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    make sense?

  10. anonymous
    • one year ago
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    I'm trying to make sense out of all this but i'm failing quite miserably. I understand that the longer the pine drink is out, left uncovered, the more ethanoic acid will be fermented. Now, where is this CH3COOH coming from? since the pH and time is related, i'll have to provide a discussion and my control, responding and manipulated variable and just thinking about it makes me want to stare at the wall.

  11. anonymous
    • one year ago
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    Also, is it wise to include a control? say, one is uncovered and the other, covered?

  12. Photon336
    • one year ago
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    that's interesting. it wasn't really mentioned yeah great observation though. there could be some reaction occurring, but I think a control would be maybe you have two groups right? one you introduce ethnanoic acid into the drink, and then measure the pH change and sourness over time. the second group you just leave the drink out and do the same thing.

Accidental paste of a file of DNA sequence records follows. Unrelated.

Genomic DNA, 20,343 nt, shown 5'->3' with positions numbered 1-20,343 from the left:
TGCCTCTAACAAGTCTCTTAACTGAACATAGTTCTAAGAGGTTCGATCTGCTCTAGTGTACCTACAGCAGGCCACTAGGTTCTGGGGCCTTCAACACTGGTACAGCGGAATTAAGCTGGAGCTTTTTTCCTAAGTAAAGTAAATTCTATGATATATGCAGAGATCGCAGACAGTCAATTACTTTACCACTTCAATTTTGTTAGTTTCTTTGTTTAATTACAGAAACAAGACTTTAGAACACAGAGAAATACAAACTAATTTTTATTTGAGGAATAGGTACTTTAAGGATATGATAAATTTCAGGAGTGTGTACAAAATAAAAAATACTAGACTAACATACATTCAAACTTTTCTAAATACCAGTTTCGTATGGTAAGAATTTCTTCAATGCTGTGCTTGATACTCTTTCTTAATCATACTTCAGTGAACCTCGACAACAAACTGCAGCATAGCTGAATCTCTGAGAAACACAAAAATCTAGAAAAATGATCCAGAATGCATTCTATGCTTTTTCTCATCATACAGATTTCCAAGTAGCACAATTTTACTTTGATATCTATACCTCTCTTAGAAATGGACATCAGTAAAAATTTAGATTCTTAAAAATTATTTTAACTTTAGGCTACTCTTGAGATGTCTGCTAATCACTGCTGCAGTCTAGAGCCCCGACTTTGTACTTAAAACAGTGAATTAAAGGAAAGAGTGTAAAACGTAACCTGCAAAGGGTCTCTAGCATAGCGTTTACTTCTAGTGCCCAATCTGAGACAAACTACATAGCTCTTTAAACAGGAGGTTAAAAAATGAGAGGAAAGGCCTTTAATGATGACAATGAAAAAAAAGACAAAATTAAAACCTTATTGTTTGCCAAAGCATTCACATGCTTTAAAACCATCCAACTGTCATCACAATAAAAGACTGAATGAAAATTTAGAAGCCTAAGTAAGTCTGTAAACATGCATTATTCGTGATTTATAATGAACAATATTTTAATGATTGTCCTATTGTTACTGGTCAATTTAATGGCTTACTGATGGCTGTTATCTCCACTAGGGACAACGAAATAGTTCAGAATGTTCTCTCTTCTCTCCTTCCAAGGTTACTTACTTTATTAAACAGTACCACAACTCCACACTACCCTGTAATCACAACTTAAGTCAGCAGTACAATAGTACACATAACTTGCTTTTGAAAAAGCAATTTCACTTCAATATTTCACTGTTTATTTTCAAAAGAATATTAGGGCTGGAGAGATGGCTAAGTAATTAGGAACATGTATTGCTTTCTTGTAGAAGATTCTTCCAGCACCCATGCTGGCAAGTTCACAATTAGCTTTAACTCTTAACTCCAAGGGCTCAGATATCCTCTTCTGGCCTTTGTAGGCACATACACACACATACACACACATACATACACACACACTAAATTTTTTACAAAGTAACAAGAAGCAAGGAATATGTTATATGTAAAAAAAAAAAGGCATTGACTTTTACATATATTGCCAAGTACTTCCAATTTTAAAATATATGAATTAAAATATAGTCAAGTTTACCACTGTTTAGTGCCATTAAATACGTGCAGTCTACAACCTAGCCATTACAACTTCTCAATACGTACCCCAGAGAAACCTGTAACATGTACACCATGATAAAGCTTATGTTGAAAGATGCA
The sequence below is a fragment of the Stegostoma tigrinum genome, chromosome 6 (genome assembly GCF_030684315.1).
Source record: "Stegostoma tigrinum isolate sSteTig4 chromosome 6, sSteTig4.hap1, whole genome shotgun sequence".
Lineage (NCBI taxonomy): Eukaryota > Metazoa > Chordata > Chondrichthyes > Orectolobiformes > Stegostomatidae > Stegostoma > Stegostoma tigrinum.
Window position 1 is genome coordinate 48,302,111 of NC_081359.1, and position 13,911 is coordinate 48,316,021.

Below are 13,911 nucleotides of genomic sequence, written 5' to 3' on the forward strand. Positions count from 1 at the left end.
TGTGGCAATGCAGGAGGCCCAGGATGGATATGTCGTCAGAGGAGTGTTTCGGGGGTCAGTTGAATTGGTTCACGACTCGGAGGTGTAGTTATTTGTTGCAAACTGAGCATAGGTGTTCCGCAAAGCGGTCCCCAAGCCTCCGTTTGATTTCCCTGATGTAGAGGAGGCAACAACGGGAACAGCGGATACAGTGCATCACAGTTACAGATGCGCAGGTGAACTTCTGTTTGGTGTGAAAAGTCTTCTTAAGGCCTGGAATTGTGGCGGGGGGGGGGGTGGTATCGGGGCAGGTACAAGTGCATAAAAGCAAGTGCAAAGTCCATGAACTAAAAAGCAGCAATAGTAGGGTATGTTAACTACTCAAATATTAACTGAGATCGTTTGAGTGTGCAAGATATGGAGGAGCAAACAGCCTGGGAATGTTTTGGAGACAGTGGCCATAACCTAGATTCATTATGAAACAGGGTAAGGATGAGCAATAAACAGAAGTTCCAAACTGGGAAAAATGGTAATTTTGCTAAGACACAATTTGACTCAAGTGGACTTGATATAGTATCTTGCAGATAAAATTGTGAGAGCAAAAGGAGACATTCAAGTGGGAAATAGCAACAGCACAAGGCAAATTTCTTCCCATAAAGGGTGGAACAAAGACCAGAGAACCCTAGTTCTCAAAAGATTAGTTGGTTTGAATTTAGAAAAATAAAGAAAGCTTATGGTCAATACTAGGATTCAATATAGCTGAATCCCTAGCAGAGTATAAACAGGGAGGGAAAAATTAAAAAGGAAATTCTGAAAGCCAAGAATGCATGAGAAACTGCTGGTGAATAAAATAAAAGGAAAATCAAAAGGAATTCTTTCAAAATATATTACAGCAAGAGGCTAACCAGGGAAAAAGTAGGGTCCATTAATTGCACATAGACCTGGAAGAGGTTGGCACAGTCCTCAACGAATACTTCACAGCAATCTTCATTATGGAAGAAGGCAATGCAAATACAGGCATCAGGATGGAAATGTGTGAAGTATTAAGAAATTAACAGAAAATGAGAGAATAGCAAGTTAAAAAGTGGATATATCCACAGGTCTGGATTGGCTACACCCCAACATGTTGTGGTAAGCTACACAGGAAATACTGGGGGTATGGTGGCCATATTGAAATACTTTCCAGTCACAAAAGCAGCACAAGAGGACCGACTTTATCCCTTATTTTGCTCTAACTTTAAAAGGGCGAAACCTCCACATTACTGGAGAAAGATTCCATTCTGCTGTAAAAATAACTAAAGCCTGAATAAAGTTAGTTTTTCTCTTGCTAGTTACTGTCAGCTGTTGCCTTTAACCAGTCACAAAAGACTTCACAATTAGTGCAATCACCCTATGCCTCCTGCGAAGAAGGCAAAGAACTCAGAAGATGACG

13. Photon336
    • one year ago
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    @kym02 I assume that the ethanoic acid forms, by some kind of reaction, due to it sitting out longer. maybe carbon dioxide is being absorbed into the solution, that's a stretch but hmm.. the idea is that acid is forming the longer you keep it out. but the thing is @kym02 we dont know if there's acid in there to begin with. that's why I suggested introducing ethnoic acid into the drink for a second group and seeing what happens.

  14. anonymous
    • one year ago
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    And that's what was bugging me. At first, I assumed that there was an acetic acid bacteria that converts ethanol to acetic acid in the presence of oxygen (the uncovered pine drink) but the thing is, where does the ethanol come from?

  15. Photon336
    • one year ago